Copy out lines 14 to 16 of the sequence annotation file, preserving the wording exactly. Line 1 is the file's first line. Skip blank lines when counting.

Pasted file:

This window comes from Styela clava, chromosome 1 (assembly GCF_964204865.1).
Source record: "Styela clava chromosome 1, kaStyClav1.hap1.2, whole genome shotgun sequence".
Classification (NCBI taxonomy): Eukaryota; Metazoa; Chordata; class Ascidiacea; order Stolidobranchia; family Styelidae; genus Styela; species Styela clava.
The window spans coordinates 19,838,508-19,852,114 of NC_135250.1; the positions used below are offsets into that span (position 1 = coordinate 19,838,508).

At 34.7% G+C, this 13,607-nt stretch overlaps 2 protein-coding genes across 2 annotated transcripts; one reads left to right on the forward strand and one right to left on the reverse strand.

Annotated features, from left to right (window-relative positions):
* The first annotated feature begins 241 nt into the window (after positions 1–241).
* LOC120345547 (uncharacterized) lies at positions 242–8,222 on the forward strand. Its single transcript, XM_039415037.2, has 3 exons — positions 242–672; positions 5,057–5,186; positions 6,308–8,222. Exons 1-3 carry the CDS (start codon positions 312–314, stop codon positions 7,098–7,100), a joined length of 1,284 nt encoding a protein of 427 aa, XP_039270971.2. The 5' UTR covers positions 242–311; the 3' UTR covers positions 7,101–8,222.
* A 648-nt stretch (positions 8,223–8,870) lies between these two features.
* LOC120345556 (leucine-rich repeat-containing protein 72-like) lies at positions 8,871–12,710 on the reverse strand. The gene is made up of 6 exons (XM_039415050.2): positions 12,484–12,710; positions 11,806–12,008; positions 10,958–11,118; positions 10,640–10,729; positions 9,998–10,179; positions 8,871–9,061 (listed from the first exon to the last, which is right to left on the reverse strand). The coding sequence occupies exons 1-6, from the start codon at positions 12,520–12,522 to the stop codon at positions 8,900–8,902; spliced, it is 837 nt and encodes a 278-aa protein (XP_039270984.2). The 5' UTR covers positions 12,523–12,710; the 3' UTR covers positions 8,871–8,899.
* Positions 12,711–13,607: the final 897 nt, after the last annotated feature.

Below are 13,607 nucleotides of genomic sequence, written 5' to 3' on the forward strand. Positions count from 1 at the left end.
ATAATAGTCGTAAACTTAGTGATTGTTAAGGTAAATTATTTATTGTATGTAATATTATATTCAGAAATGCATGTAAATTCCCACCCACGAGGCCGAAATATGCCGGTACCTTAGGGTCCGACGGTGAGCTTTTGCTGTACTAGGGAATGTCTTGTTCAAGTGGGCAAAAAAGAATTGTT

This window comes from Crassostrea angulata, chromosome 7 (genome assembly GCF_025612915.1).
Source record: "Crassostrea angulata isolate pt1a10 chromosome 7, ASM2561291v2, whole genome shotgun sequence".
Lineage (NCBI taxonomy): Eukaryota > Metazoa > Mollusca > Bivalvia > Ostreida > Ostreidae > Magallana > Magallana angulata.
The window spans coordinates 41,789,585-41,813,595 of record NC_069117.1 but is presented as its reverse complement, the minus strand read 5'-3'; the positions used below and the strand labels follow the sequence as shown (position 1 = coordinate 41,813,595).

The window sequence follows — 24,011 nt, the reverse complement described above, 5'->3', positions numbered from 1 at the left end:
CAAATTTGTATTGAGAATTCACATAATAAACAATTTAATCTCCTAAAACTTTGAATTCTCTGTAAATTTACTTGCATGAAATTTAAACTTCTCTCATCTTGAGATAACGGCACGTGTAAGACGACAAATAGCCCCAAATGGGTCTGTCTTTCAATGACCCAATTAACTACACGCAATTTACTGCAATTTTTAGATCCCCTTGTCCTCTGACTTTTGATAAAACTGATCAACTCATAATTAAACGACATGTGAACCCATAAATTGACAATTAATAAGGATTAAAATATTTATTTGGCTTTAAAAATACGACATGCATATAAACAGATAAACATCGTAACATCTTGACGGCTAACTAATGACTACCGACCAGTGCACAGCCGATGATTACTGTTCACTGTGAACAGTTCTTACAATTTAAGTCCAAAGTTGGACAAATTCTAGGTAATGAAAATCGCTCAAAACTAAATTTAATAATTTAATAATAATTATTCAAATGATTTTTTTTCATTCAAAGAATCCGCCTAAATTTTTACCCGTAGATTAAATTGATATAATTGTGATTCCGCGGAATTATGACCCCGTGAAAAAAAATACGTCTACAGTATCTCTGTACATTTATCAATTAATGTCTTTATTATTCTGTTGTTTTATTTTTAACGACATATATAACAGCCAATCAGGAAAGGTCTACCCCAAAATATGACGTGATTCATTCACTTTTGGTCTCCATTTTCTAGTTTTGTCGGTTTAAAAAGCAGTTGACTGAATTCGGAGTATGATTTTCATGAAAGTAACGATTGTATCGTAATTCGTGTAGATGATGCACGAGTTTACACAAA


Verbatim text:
This window comes from Crassostrea angulata, chromosome 7 (genome assembly GCF_025612915.1).
Source record: "Crassostrea angulata isolate pt1a10 chromosome 7, ASM2561291v2, whole genome shotgun sequence".
Lineage (NCBI taxonomy): Eukaryota > Metazoa > Mollusca > Bivalvia > Ostreida > Ostreidae > Magallana > Magallana angulata.